This lack of understanding, and dedication to a narrative that suggests government can crowd out the private sector, whose activities must always be considered of greater virtue than those of government,

The contention is that sometimes the private sector stuff will have greater virtue. As will also be true, that sometimes government will.

The trick is in telling which is which.

As to whether government can crowd out. So, the NHS decidedly limits the private sector influence and activity in health care. The point of having the NHS being to limit the private sector activity in health care. So, you know, it’s pretty obvious that crowding out can happen, no?

9 thoughts on “Err, no”

  1. Spud rails on at how any current government’s policies are bad and at the same time assumes the government always knows best. The contradiction is wonderful to behold.

  2. CD
    Yes. But no contradiction is apparent to his unicellular brain, for he always imagines that he himself would be the government that knows best – and he believes he is infallible. Denial of his infallibility entails an anathematising ban on commenting on his blog.

  3. To be fair, Mr. Murphy’s article refers to financial crowding out, which is based on the loanable funds fallacy.

    When the economy is operating below capacity, government spending crowds in private investment. When at full capacity, resource limits means that trade-offs have to then be made.

    Because deficits are the norm, not the exception, attempting to balance the budget will send the economy into recession. With that, tax revenues fall while welfare payment rise, and the deficit increases that way.

    Either way, it is the non-government sector which determines the government’s fiscal balance. For those who like math, here is the sectoral balances equation:

    (G – T) = (S – I) + (M – X)

    It’s easy to say you want a balanced budget, i.e., (G = T), but then you have to ask what those two others sectors of the economy are doing there on the right side of that equation.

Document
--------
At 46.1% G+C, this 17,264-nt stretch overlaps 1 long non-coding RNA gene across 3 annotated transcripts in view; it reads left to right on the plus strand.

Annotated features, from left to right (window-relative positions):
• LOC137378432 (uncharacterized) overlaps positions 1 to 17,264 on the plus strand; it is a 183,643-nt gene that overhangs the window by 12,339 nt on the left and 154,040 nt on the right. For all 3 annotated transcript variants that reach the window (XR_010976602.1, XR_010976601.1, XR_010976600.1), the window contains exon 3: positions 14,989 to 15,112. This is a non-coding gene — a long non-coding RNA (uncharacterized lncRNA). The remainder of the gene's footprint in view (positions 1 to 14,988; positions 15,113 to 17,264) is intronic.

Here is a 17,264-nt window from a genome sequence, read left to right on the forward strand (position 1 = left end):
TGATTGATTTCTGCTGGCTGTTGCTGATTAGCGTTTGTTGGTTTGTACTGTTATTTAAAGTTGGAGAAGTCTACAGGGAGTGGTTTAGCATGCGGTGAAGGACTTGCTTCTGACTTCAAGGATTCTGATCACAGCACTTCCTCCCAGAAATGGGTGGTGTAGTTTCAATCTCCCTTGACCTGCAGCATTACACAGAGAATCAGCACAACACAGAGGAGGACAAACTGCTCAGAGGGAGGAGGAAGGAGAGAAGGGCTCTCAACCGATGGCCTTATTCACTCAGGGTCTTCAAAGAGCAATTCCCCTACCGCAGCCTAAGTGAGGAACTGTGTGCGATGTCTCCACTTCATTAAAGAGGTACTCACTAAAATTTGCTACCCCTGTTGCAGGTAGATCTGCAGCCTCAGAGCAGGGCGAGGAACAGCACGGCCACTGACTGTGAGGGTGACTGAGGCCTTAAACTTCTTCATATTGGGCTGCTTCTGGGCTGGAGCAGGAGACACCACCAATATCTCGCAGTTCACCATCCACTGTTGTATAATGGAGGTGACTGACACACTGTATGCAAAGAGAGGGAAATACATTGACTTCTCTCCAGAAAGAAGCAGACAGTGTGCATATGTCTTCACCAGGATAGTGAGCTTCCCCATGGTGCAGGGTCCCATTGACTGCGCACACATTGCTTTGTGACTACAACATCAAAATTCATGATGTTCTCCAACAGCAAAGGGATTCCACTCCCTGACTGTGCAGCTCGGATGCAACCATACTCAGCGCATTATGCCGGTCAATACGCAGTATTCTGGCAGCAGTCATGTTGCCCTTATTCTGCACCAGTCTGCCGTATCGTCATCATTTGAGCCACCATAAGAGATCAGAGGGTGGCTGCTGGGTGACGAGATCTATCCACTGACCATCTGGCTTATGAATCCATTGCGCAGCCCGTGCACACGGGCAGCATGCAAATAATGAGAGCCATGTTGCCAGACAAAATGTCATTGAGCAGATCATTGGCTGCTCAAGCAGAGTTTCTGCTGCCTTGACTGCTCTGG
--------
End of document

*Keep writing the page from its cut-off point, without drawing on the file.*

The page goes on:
4. “When the economy is operating below capacity, government spending crowds in private investment. When at full capacity, resource limits means that trade-offs have to then be made.”

    In that case explain the healthcare situation then. Within the healthcare economy there is obviously a massive demand for healthcare, as evidenced by the ever increasing waiting lists for NHS treatment. Why then is the private sector not taking up the slack? Surely all that NHS spending should be ‘crowding in’ lots of private investment? There should be private GPs on every corner and private hospitals touting for business like mad, surely?

  5. “Because deficits are the norm, not the exception, attempting to balance the budget will send the economy into recession. ”

    Thats would be why running a Budget Surplus has resulted in a permanent recession in Germany then……………..

  6. Jim ” explain the healthcare situation then.”
    Not operating below Capacity. Demand for ‘free’ healthcare has no limit, the supply of healthcare people is only met by imports, impoverished by paying taxes for all this there is not much money left for going private.

  7. Jim,

    As for crowding in, that refers to the whole economy. I assume that there is some law that prevents the private sector from competing with the NHS. We have that law here in Canada where we have single-payer health care.

    “Thats would be why running a Budget Surplus has resulted in a permanent recession in Germany then……………..”

    The accounting identities always hold true, but they do so at the global level. Germany can run surpluses because of the profligate spending of countries like Greece. Hence, that trade surplus for Germany which is the third term in the accounting identity I stated. For Germany, X > M. If that trade surplus is large enough, it allows both the German private sector and the German government to save, i.e., S > I and G > T. Of course those saving are draining out of countries like Greece.

  8. “it allows both the German private sector and the German government to save, i.e., S > I and G > T.”

    That should say T > G.

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